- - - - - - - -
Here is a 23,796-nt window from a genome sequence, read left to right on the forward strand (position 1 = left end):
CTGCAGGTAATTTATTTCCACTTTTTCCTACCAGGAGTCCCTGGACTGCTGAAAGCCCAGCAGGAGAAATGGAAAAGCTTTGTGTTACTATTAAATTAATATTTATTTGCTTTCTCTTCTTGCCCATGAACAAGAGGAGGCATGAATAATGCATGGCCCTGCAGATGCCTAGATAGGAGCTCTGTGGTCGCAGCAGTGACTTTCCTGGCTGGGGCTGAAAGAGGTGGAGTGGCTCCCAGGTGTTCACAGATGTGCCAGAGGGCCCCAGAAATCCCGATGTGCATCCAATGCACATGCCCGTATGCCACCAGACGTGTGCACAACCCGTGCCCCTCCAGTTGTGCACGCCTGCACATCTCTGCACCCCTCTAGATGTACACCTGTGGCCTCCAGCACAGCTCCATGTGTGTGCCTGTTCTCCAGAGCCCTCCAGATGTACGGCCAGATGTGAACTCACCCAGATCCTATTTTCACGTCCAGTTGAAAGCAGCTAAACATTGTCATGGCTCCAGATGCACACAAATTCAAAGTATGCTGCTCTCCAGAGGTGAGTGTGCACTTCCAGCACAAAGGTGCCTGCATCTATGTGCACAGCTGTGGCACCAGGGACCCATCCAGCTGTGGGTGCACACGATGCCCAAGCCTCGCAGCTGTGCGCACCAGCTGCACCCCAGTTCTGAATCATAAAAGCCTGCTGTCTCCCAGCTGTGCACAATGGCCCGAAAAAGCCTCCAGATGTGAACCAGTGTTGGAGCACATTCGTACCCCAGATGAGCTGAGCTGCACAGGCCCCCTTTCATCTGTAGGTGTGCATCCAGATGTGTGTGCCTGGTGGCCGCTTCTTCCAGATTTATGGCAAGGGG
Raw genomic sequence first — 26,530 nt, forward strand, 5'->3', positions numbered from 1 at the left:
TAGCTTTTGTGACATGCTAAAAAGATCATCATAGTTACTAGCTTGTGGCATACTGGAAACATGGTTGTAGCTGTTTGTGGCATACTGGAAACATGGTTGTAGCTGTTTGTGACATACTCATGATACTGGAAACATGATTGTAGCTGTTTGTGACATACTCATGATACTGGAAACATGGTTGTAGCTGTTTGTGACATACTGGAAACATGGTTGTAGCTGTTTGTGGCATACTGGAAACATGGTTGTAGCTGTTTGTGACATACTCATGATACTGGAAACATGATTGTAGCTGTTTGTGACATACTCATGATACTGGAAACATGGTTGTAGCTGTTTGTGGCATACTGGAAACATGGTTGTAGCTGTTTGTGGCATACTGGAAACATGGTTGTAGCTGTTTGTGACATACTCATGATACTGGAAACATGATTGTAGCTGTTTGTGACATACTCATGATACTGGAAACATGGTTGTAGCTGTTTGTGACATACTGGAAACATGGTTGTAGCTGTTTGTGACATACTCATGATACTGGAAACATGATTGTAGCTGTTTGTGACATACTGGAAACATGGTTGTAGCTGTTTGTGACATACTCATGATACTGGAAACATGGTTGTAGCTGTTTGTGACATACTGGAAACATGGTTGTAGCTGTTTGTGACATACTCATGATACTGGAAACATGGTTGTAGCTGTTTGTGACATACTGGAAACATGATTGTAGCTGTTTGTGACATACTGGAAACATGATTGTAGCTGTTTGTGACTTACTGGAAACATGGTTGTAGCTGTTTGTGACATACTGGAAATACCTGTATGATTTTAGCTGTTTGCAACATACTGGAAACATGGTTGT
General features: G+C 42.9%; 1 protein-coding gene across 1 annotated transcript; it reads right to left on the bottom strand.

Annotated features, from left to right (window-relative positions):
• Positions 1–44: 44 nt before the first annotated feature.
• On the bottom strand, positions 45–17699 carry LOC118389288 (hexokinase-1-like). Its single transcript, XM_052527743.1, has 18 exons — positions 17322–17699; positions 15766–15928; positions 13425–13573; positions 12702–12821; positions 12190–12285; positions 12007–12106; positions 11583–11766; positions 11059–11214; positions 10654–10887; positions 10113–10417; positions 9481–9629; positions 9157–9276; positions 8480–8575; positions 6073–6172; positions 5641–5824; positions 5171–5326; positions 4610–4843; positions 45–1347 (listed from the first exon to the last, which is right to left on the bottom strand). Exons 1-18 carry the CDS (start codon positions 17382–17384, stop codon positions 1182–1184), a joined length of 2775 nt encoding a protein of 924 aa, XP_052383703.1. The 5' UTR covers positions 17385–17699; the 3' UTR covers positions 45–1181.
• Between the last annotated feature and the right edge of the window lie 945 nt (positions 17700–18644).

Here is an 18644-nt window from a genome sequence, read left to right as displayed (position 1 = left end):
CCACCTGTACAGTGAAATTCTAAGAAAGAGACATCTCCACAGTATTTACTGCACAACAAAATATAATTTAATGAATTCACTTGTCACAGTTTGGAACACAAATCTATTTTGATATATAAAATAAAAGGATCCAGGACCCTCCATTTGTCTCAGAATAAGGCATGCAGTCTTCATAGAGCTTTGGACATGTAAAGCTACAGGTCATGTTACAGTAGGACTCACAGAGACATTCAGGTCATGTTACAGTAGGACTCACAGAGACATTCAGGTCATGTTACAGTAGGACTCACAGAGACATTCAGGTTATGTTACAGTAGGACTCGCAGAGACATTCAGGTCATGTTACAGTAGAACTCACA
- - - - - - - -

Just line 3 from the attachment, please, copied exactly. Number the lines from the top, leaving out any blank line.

Raw genomic sequence first — 26,530 nt, forward strand, 5'->3', positions numbered from 1 at the left: